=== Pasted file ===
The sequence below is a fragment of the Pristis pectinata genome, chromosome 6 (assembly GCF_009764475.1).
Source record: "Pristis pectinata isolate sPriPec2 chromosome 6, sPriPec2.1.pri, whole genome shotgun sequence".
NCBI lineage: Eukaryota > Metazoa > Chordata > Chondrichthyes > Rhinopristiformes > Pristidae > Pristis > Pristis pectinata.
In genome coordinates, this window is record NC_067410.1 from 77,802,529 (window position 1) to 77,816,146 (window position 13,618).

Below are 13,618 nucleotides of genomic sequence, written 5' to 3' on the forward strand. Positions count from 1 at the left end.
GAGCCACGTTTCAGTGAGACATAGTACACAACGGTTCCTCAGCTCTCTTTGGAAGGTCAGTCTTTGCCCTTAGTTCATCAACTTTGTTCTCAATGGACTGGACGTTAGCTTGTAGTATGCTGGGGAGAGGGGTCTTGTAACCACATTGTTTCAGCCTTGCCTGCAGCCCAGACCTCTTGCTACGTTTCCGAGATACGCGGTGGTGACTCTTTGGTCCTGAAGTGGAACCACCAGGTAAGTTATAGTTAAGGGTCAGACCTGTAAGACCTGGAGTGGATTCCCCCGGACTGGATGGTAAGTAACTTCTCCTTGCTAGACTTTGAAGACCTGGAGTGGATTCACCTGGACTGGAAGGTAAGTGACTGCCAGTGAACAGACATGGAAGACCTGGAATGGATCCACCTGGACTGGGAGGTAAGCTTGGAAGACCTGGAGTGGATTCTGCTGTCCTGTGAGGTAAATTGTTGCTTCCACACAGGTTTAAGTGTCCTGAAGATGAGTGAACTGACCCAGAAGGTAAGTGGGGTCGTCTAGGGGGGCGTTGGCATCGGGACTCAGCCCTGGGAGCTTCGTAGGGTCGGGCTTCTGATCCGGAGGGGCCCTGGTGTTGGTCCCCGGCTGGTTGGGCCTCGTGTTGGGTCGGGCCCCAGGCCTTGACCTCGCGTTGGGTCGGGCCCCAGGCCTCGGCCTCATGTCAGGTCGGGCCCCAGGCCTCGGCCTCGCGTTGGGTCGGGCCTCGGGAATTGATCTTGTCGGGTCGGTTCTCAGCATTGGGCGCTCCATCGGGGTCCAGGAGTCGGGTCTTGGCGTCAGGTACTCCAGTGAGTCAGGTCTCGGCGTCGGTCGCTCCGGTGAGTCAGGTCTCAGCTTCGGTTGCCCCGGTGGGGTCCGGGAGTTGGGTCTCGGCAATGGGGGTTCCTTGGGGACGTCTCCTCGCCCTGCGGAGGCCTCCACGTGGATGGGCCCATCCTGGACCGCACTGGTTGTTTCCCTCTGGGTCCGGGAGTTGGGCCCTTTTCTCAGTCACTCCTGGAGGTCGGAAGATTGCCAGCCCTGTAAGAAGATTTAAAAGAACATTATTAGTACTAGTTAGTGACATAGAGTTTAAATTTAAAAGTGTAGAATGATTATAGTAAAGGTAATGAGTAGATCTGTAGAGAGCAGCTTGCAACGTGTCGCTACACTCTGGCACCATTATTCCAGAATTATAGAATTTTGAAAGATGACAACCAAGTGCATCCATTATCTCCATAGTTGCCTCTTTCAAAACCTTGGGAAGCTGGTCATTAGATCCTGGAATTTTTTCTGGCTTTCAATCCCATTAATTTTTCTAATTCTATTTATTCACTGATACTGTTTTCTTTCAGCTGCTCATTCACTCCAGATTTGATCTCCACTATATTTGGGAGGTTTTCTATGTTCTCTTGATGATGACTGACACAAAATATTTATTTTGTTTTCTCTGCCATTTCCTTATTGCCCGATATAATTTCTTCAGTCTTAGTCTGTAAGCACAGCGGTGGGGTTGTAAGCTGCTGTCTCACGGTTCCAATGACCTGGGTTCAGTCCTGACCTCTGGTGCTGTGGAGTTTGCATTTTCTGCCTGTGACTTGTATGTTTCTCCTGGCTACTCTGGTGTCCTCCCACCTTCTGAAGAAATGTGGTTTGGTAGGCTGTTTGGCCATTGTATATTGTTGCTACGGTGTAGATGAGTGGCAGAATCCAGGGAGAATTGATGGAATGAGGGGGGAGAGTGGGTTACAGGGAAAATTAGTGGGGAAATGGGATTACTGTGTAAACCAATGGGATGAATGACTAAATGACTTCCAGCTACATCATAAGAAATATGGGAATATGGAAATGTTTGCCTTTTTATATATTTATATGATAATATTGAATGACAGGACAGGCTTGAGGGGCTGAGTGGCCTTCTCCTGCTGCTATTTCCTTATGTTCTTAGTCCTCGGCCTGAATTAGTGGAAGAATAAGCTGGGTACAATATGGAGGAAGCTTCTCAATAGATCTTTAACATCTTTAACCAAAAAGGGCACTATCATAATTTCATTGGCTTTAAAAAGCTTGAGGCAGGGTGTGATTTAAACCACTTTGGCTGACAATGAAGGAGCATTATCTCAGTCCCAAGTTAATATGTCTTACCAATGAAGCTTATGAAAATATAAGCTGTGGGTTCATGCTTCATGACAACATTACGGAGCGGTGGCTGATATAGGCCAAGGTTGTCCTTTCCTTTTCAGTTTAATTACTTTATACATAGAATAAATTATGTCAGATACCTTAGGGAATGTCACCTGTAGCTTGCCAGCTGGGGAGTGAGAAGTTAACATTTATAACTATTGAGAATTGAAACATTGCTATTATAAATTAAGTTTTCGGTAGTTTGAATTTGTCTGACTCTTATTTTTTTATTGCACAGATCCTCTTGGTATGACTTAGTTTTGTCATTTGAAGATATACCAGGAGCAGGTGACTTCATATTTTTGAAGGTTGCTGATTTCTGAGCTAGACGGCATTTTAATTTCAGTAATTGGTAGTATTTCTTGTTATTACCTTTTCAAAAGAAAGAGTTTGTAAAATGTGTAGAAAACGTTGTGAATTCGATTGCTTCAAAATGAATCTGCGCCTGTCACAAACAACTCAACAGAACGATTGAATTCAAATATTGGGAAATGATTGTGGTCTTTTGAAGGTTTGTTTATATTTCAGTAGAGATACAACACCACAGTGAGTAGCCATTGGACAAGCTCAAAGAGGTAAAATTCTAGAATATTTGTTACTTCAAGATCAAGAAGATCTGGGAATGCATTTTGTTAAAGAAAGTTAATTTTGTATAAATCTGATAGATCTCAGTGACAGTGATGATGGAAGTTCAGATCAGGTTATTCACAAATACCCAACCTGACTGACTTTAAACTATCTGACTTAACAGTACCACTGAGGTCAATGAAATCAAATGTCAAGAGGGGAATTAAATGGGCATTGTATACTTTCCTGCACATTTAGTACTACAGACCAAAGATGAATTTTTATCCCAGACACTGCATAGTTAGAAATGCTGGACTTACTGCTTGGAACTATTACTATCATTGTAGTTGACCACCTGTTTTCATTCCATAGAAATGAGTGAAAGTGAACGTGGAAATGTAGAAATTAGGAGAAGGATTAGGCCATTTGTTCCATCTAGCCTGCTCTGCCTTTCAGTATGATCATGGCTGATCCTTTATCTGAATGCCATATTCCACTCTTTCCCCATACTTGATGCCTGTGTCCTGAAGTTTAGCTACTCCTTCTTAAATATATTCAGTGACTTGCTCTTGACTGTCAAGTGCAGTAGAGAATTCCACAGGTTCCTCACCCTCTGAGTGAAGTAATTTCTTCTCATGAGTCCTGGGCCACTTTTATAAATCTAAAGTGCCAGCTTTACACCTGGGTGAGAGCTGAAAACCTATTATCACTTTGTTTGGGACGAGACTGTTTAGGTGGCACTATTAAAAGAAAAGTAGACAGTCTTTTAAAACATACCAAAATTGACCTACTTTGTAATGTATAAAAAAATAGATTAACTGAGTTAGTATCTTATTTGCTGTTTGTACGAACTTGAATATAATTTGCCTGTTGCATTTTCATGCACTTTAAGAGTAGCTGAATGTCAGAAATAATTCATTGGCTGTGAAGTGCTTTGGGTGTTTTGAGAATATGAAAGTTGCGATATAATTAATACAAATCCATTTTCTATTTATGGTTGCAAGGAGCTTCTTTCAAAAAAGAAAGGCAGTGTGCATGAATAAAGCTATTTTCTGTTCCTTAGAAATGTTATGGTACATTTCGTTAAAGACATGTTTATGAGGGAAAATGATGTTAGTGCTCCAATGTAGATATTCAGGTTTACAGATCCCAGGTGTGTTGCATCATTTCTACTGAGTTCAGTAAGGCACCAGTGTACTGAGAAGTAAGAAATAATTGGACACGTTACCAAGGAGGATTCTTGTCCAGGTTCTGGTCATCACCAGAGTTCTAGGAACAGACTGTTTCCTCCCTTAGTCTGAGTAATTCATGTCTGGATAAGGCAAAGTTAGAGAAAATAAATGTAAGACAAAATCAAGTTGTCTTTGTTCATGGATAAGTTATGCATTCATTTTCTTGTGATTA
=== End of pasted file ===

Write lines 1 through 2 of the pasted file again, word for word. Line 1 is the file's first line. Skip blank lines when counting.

The sequence below is a fragment of the Pristis pectinata genome, chromosome 6 (assembly GCF_009764475.1).
Source record: "Pristis pectinata isolate sPriPec2 chromosome 6, sPriPec2.1.pri, whole genome shotgun sequence".